The response was nothing short of enthusiastic, and we had a number of equally enthusiastic volunteers at the ready to grill and serve.
Nome supporter Catherine DeAngelis (photo at left) sported a KNOM apron and hat – and a smile – while grilling the dogs.
As we go out to take God to others, know that we will meet Him through them.
Those who stopped by KNOM for a hot-dog lunch on our birthday were greeted by Tim Schmidt (son of general manager Ric and business manager Lynette) and KNOM supporters George Cebula and Terry Puhr (all pictured above).
George and Terry not only traveled to Nome to participate in our 40th anniversary, but they also were the first to offer a helping hand throughout our birthday celebrations.
Many thanks, George, Terry, and Tim!
In our journey to heaven, going out of our way to help someone else is not considered a detour.
It may be the main road.
As is the case with many birthdays, our 40th anniversary offered a great reason to rediscover good friends and old memories in our photo archives. Here are just a few vintage shots.
You may recognize some of these past KNOM volunteers: not least because a few of them later joined our mission as full-time staff members!
From top to bottom: Marie (Dieringer) Fessenbecker, Scott Diseth, Paul Korchin and Betsy Brennan.
Scott volunteered at KNOM in the station's earliest days (in the 1970s), while Marie, Paul, and Betsy all volunteered at our mission during the 1980s.
Ultimately, Paul and Betsy both came back to KNOM as staff members: Paul as news director (1997 to 2009), and Betsy as development specialist (2007 to present).
Our mission has been sustained through the incredible talents and dedication of volunteers and staff members like Marie, Scott, Paul, and Betsy – and, of course, through the generosity of donors like you.
As we embark into our fifth decade of broadcasting in Western Alaska, we couldn't be happier with our full-time volunteers, all of whom were in high spirits for our anniversary celebrations on July 14th.
Matthew Smith (top photo), our public affairs director, produces our long-form news programs Profiles and Elder Voices, deejays on Sundays, and often reads news and records our hourly weather forecasts.
Leah Radde (photo second from top) has just departed KNOM after two years of dedicated service as our music director. During her final year at KNOM, Leah hosted the Morning Show, a job she's now passed to fellow volunteer Matty Guiffré (third photo). (Leah and Matty's photos, in fact, were taken on our 40th birthday while the two shared air time in the late morning.) When Matty's not on the Morning Show, he's creating new educational spots as the station's production director.
Ben Matheson (photo at bottom), KNOM's news reporter, reads daily newscasts, records weather, and keeps a sharp eye on what's happening in Western Alaska.
We – and our listeners! – are so happy that Matthew, Ben, and Matty have all committed to a second year of service at KNOM. We couldn't do it without them.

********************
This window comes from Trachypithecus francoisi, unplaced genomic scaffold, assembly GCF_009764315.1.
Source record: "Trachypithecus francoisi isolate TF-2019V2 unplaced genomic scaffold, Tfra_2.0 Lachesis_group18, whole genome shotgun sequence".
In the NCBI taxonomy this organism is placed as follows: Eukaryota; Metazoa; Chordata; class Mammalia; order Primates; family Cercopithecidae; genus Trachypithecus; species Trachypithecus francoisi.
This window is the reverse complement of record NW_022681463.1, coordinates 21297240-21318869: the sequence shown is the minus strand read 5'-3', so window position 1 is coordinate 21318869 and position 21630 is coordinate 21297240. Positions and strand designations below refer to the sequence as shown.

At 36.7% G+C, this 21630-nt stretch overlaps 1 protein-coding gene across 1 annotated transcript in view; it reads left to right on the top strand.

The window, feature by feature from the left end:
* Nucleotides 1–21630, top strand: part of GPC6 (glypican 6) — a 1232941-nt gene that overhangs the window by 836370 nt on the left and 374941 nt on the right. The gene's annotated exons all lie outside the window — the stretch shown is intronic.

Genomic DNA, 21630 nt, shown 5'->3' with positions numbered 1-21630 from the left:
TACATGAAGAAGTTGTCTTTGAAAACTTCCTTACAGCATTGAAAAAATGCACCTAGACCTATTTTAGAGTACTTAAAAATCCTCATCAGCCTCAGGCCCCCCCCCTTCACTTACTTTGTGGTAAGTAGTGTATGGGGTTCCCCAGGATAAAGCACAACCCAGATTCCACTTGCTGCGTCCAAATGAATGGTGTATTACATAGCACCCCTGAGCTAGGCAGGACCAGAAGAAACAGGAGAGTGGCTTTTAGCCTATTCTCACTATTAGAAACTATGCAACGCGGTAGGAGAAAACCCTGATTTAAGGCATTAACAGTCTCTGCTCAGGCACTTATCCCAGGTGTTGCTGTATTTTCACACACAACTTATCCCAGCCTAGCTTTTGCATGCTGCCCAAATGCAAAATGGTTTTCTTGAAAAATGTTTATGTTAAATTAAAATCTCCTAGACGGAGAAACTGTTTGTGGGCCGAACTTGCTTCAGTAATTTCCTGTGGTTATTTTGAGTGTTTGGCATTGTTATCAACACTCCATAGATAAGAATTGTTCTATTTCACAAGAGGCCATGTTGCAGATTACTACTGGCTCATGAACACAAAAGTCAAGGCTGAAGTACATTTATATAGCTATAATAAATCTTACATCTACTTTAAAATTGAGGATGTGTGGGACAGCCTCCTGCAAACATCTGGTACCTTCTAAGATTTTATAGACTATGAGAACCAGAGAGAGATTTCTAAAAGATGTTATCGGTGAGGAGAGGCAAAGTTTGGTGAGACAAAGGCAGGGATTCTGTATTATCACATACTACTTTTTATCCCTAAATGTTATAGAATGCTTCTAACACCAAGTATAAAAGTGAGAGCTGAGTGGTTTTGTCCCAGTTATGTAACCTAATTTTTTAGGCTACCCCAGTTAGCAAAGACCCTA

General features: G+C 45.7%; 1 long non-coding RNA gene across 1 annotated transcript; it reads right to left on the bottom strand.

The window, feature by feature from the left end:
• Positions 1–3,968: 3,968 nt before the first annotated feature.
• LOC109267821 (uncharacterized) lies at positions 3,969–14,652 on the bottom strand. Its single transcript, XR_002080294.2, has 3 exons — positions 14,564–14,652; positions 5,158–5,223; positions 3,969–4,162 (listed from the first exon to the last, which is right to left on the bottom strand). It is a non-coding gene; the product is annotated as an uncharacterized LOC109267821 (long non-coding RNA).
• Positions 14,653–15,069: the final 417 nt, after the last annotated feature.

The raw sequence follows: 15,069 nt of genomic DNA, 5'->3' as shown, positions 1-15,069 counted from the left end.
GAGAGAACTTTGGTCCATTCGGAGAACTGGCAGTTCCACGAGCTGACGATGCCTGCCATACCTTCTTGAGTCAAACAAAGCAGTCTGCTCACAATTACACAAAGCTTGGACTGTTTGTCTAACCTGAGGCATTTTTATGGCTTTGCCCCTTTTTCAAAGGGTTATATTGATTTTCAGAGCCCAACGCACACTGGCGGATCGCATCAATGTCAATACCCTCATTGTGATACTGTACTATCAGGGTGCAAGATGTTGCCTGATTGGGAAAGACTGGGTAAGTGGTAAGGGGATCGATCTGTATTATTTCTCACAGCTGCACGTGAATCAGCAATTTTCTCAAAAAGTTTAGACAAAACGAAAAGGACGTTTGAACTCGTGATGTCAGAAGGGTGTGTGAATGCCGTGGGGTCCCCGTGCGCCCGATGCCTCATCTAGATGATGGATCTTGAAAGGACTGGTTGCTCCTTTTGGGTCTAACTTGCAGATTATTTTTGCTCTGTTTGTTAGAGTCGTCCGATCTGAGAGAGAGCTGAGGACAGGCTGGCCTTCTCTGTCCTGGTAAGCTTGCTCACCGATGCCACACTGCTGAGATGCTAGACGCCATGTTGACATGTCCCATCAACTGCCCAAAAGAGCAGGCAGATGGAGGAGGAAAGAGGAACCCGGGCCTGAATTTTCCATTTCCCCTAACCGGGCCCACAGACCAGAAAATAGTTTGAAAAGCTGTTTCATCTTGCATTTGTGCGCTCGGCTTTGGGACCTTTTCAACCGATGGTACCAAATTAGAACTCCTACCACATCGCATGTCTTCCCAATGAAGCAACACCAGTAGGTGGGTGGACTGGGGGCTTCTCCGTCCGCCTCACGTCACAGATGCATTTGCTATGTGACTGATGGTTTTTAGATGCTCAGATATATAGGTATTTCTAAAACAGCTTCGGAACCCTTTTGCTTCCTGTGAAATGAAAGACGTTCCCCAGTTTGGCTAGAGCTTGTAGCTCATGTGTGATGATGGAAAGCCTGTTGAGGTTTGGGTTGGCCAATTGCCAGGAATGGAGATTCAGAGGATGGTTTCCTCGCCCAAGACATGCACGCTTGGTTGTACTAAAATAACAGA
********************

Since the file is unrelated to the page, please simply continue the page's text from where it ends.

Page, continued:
We're immensely gratified that KNOM has meant so much to its volunteers over the station's first four decades. Alumna Katy Clark (volunteer 1988-90, staff news director '91-94) recently offered us these reflections:
I arrived in Nome for the first time in August 1988. Back then, KNOM volunteers were members of the Jesuit Volunteer Corps, and we arrived en masse. Everyone in Nome seemed to make a sport out of identifying the new KNOMers. I'm sure they also braced themselves for a few difficult weeks as we made our awkward on-air debuts.
That first winter, the thermometer dipped to the minus fifties. We just added a few extra layers of clothing and went about our business of falling in love with rural Alaska – while also learning what it meant to work at a radio station that so many people rely upon for information, inspiration, and basic companionship. It was a heady job for someone just out of college. I've continued working in radio since leaving KNOM in 1994, and the opportunities and challenges have been great. Still, none of my jobs since has given me the same satisfaction as working at KNOM.
It was something of an accident that landed me in Nome back in 1988. Eventually I came to see it as the hand of God steering me to exactly where I needed to be at that point in my life. Much of what I learned about faith, community, simple living and social justice I learned while serving at KNOM. Whenever I find myself losing my way, I often think back to how we did things at KNOM – or what I learned from those I met in Nome – to help get me back on track.
To put it simply, I do not know where I would be today if KNOM hadn't entered my life.
It's no exaggeration to say that KNOM can be life-changing: not just for our listeners, but also for the people who volunteer their time and talents at our mission. We can't thank you enough for making their contributions possible.
Photos: In the early 1990s, Katy Clark reports on an Iditarod Trail Sled Dog Race; in 1989, volunteers Michael Jones (in the window), Sean Brennan (on the ladder), and Ross Tozzi, Scott Cooper, Luke Larson and Mark DeLucchi put the KNOM sign back on the original studio building after a facelift. The sign still hangs on the station's current studios.